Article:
I am the operations manager for a large veterinary hospital. It is a fast-moving, extremely busy environment, especially our 24/7 ER. I essentially manage all personnel because the doctors don’t have the time or the inclination.
We have one employee who is a challenge for me. She is a trained vet tech who is going to school to be a full veterinary physician’s assistant. I will call her Kira. She is technically proficient, reliable, and good with our animal patients and their humans. The problem is that she is a super emotional and starts crying at the drop of hat. When she gets harsh feedback about a mistake from one of the doctors, she comes crying to me. When a patient dies, she is a wreck for the rest of the day. I sent her to support a doctor for our Mobile Pet Euthanasia Program and she was a total disaster. She cried harder than the pets’ humans did and ended up being more of a nuisance than a help. I tried to talk to her about this but—you guessed it—she started crying and that was that.
I didn’t grow up with sisters and, generally speaking, don’t have a lot of experience with women. This is the first time I have been faced with this situation in a work environment and I have no idea what to do. I don’t want to be cruel, but I really need Kira to get it together. Any advice would be helpful.
Excellent timing on this query. Just last week I heard through the grapevine that a new employee I happen to know well had been driven to tears in a meeting. I texted her “Congratulations, you don’t have a real job until you’ve cried”—partly in jest, but also (at least for me) partly in truth. I wish I had a dollar for every time I have cried in the bathroom at work or at the airport after a job. Why did I cry? Because I cared so much about doing a great job and somehow missed the mark. The operative concept here is that I cared. Don’t we want employees who care, a lot, about doing a great job? Notice that my personal story uses the past tense. This is mostly because although I still care, I have gotten a lot tougher. It’s one of the advantages of age, I guess.
I have often wondered about the evolutionary purpose of tears because I have been personally betrayed by them more times than I can count. The research is paltry; the need for babies and infants to cry is fairly self-evident. Scientists hypothesize that crying in adults evolved as an emotional expression that signals distress and, in theory, should promote consoling and empathy from others. That seems obvious and not very helpful—especially if the response to tears is annoyance, which is the opposite of the desired response.
Here’s the thing, Unsympathetic. Crying is simply an expression of emotion. That’s all. It doesn’t mean you need to stop the conversation. It doesn’t mean you shouldn’t say what needs to be said. It is merely evidence that a person is experiencing strong emotion, and some people are more emotional than others. Kira’s tears aren’t going to hurt anyone; they certainly aren’t going to hurt you. My personal theory based on experience is that the more effort I put into not crying, the more shut down and removed I get from the conversation. If I just let ‘er rip, I can stay in the conversation, listen, respond, process what needs to be processed, and move on. If Kira needs to cry to avoid shutting down and becoming an automaton, well, so be it.
What if you were to stop judging the tears and let them be a natural part of who Kira is? Just have a box of tissues handy so you’re ready next time. Have the conversation(s) you need to have, let her cry as much as she needs to, and get on with things. Just notice your own discomfort with her show of emotion, breathe, and stay focused on the matter at hand. You sound like a competent person who cares, so just be patient and kind. The safer Kira feels, the more likely she is to calm down and take the ups and downs of the workday in stride.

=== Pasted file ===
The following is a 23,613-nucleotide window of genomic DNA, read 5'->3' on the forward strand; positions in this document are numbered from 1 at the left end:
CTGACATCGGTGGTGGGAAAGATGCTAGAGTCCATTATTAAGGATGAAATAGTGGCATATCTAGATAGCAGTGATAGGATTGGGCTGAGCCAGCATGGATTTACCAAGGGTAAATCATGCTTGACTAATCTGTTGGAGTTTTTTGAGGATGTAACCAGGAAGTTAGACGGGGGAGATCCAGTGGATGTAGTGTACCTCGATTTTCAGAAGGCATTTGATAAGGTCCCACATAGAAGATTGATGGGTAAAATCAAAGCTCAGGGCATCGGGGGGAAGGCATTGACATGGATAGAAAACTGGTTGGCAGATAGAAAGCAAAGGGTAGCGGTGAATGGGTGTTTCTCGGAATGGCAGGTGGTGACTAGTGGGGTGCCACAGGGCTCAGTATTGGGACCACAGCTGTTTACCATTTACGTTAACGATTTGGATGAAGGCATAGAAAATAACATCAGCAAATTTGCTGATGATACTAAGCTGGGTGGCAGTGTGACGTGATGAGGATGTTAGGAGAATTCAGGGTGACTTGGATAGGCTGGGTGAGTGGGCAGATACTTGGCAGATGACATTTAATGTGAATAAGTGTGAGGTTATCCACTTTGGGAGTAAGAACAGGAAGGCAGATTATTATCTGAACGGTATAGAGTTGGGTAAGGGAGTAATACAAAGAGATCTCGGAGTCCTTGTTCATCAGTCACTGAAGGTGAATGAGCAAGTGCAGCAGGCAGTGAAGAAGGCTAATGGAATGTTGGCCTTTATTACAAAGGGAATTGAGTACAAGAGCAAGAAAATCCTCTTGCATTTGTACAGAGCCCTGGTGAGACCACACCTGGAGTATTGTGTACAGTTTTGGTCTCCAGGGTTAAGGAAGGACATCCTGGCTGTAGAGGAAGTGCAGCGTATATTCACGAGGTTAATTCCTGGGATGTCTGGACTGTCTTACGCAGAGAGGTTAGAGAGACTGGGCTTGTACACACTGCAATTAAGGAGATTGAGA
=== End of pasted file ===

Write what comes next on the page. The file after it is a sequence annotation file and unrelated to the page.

Having said all this, the whole becoming-incapacitated-by-the-euthanasia-process is another thing. I guess you will just need to ask Kira if she thinks she can hold it together in the future. To be fair, the first couple of times really are shattering. The last time we had to do it, my husband was a wreck and the Doctor and the tech were both crying with us—so I’m not sure crying isn’t the appropriate response as long as she can still function. She may have to hold off on assisting on those kinds of services for awhile. Our vet has surrounded himself with extremely competent people who care desperately about our dogs, and it makes such a difference to us.
You might gently suggest that Kira Google some techniques for managing one’s emotions at work. There are some good suggestions out there. Or not. She may figure out on her own that she needs to do a little Googling.
Just a little note on gender. I do think that in our Western culture the male of the species has been beaten into submission to never show any emotion other than rage. In fact, it is my theory that any strong emotion in men tends to get expressed as rage, since that is the only socially acceptable form of expression for men. But I know one man who cries all the time. Ken Blanchard jokes that he cries so often, he thinks his bladder must be too close to his eyes. And it hasn’t held him back.
Relax, Unsympathetic. You really do want all of your employees to bring their whole selves to work. While it can be a little messy sometimes, it also means that they’re giving it everything they’ve got. And that’s a good thing.
Madeleine Homan Blanchard is a master certified coach, author, speaker, and cofounder of Blanchard Coaching Services. Madeleine’s Advice for the Well Intentioned Manager is a regular Saturday feature for a very select group: well intentioned managers. Leadership is hard—and the more you care, the harder it gets. Join us here each week for insight, resources, and conversation.
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